I am against all book banning. One only needs to look at what happened in Germany in the 1930s to see what the results are.
If you don’t want your child to read a certain book, that’s your prerogative; however, you don’t have the right to dictate what anyone other than yourself and your children read.
Just because you are offended by a word in a book doesn’t make it a bad book. If you think you can erase the history of slavery, prejudice, and civil war in the United States by removing those references from books, you are mistaken.
If you think by removing sex education from school curriculum you will end all teen pregnancies, you’re only fooling yourself.
People who are afraid of knowledge and try to force their fears on the masses are the most dangerous people in the world.
Since my last blog post
I’ve tried to start overcoming the toll the challenges of the last eight months have taken on my limited energy. Getting my two local history books published and working toward the publication of a family cookbook have been fun, challenging, frustrating, draining, and rewarding — all at the same time. April 25 will mark the 36th anniversary of when I first became ill with Chronic Fatigue Syndrome. Please don’t laugh. It’s a real illness. I have pushed myself too much since last July to accomplish some long-term dreams to get my local history writings published, and now I’m paying the price.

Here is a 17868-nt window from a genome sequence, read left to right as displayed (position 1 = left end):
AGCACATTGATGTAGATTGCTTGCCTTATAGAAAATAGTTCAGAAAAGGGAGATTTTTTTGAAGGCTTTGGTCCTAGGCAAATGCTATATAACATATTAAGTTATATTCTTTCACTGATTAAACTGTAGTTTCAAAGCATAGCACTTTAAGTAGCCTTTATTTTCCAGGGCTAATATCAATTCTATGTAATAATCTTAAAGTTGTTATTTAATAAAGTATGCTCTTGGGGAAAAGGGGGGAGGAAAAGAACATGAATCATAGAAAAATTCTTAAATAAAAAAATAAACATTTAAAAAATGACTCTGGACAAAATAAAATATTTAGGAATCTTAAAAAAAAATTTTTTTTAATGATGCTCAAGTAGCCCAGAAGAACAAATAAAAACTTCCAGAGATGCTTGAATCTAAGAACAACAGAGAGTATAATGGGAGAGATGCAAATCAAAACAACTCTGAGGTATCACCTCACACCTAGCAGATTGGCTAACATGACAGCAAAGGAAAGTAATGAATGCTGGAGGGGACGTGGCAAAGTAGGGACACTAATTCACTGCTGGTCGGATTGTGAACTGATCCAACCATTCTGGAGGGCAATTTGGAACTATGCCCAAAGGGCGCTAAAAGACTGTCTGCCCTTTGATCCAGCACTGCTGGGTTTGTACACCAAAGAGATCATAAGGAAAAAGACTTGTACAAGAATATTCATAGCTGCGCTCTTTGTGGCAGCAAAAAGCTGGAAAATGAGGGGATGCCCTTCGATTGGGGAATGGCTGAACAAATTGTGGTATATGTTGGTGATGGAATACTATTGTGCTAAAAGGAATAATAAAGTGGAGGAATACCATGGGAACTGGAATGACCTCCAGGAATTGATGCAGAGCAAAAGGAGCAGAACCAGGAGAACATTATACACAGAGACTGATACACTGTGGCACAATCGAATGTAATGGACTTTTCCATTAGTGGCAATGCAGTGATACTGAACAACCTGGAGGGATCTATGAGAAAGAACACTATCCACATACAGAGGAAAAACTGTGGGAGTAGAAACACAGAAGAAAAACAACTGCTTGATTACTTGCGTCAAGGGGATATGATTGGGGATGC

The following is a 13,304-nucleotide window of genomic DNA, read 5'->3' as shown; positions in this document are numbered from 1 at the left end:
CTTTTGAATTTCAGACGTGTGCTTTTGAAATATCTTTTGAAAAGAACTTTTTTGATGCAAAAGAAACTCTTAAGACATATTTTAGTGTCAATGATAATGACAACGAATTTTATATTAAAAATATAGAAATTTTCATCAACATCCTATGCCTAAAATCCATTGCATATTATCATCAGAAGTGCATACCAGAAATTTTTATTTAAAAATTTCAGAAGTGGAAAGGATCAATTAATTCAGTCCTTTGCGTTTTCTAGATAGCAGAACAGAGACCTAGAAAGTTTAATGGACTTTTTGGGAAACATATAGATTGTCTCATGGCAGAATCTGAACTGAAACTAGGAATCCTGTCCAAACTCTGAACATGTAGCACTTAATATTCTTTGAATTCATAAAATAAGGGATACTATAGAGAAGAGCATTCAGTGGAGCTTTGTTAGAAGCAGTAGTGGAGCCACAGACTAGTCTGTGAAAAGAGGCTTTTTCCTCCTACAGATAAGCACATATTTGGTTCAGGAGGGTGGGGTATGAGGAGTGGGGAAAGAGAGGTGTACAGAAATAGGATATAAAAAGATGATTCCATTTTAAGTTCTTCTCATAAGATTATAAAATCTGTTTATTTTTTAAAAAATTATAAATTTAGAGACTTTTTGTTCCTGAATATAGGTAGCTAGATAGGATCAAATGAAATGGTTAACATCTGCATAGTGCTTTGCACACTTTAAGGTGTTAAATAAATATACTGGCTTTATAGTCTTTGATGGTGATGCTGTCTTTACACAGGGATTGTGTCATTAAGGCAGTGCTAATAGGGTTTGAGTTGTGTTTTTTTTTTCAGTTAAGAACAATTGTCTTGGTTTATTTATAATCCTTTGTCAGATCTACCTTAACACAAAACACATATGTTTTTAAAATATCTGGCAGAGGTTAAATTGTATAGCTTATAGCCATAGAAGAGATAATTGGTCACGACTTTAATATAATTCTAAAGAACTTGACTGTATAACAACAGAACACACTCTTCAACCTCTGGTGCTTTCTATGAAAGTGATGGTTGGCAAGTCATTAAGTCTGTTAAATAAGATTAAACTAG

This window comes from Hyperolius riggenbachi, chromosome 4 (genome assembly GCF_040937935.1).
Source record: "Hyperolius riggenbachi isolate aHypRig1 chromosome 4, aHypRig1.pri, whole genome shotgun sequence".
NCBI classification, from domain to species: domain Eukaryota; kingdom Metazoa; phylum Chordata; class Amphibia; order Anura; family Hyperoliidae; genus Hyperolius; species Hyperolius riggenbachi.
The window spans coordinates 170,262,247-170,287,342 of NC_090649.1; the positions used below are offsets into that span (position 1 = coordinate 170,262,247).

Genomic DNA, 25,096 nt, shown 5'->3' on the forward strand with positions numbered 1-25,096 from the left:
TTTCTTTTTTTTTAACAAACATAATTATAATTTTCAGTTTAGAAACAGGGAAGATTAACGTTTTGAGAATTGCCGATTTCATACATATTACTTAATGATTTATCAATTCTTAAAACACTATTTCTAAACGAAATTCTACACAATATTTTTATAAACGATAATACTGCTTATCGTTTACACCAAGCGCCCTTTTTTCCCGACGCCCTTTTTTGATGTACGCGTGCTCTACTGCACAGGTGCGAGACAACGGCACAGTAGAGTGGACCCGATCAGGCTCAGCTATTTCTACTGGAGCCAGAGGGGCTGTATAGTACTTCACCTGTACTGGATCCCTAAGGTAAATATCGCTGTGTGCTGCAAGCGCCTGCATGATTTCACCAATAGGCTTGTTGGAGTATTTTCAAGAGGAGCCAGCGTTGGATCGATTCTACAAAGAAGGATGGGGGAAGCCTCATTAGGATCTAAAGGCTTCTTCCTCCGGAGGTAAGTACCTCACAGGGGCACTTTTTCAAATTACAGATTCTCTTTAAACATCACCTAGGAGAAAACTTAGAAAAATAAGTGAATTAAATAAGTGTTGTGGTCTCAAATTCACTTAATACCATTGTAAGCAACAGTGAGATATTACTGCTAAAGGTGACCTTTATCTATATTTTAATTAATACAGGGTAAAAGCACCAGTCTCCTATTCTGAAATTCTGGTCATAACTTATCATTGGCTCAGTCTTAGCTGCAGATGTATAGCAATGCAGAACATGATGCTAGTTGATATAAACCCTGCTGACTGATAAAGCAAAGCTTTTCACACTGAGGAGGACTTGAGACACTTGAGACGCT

I’ll continue to push myself because that’s what I do and I don’t know how to live otherwise; however, in the coming weeks I’ll try to be a little kinder to myself and take some time to smell the roses.
Until my next blog post
I’ll start preparing for my Author Meet & Greet scheduled for April 15 at Second Look Books in Harrisburg, North Carolina.
I’ll reevaluate the family cookbook my sister and I have compiled. I’ve encountered a problem in the formatting for a paperback edition, so it might just be an e-book. That would be disappointing.
I hope you have a good book to read. If you’ve purchased Harrisburg, Did You Know? Cabarrus History, Book 1 and Book 2, I hope you’re enjoying them.
If you’ve subscribed to my newsletter and, therefore, downloaded a free copy of my southern historical short story, “Slip Sliding Away,” I hope you’ve enjoyed that small sample of my fiction writing.
Remember the three children and three adults murdered in that private school in Nashville, Tennessee. Remember how your local, state, and national politicians vote on assault-style weapons designed for war when the next election rolls around.
I majored in political science in college, but I’d be hard pressed off the top of my head to tell you what the 24th Amendment to the United States Constitution is about. Its ratification was completed on January 23, 1964 when South Dakota became the 38th state to ratify it. The 59th anniversary of its ratification prompted me to blog about the amendment today.